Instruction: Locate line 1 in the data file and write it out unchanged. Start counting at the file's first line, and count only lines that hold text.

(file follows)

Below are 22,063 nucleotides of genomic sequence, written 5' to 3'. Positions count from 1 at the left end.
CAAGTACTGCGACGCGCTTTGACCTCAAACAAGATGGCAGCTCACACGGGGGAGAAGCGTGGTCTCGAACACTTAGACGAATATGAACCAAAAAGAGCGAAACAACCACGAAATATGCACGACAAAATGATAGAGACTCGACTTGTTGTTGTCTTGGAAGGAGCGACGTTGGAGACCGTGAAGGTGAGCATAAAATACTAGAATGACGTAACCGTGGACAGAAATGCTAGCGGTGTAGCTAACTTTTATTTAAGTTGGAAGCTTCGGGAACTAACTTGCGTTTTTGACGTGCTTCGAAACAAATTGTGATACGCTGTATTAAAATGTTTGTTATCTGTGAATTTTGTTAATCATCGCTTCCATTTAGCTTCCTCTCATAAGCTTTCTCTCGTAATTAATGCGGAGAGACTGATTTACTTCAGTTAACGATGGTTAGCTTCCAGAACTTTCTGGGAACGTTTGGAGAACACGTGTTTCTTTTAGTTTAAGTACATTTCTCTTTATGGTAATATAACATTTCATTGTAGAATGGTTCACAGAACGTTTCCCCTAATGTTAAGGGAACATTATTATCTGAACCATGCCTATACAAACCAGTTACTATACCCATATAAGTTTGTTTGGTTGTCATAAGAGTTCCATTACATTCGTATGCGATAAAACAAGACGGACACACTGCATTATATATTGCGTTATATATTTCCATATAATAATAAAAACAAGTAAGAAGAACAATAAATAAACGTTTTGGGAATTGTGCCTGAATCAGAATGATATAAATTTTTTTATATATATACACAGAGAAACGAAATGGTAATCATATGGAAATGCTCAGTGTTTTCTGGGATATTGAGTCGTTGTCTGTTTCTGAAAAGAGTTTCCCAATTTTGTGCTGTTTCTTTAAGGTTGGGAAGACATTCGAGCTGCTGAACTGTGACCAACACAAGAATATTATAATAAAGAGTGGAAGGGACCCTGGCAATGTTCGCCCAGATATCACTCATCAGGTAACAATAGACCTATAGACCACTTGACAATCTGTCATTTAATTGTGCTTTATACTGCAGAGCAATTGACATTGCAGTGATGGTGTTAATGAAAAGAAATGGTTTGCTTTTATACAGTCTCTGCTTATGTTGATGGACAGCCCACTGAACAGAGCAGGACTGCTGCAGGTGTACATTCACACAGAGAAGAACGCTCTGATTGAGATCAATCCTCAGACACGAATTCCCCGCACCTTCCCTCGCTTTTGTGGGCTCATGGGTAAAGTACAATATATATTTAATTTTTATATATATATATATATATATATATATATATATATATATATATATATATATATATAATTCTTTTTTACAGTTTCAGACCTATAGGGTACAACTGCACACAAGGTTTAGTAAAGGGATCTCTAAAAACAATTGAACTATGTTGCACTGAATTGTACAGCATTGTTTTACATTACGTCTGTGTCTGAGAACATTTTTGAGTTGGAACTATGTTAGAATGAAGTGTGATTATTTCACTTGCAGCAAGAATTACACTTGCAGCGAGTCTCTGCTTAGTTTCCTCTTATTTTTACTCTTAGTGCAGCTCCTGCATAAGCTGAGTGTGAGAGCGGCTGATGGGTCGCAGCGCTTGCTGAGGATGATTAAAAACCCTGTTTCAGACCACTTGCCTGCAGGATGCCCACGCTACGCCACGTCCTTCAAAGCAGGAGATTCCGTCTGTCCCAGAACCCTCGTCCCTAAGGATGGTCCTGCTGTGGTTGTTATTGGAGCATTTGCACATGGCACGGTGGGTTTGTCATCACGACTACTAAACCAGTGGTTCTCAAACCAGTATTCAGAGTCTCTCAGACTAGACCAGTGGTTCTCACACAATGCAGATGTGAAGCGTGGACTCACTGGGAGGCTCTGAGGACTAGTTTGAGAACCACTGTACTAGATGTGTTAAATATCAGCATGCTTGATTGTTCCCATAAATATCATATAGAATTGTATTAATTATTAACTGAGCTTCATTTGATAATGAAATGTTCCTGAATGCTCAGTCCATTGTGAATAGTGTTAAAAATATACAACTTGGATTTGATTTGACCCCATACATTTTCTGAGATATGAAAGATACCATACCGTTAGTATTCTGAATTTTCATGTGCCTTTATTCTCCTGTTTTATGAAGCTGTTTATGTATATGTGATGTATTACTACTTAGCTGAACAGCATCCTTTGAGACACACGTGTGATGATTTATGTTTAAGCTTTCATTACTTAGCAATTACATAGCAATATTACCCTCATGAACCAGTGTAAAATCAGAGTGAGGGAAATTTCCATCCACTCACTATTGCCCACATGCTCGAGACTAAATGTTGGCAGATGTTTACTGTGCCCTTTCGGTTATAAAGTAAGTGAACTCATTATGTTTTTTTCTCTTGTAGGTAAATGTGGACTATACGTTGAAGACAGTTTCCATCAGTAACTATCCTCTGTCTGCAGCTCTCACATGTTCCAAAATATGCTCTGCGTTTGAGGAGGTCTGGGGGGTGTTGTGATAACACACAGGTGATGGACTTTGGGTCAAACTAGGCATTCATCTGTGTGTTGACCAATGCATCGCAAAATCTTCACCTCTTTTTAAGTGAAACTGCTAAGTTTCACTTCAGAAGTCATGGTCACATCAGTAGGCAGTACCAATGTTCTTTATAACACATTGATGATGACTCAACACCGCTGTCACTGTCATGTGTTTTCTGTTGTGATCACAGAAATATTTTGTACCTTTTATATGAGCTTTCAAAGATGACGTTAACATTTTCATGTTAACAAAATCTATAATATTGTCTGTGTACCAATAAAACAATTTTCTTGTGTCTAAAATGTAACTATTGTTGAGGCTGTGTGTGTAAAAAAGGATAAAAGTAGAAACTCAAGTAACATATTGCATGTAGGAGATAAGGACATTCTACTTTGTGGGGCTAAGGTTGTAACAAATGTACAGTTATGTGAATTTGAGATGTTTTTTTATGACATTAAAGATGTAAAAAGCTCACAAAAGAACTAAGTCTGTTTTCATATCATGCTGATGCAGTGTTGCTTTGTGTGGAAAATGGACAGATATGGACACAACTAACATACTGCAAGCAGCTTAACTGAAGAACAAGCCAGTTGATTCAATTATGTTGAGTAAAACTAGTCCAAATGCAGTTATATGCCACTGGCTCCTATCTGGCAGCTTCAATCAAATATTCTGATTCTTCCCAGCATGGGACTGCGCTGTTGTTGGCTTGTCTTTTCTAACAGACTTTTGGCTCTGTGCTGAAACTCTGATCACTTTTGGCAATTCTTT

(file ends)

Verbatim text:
Below are 22,063 nucleotides of genomic sequence, written 5' to 3'. Positions count from 1 at the left end.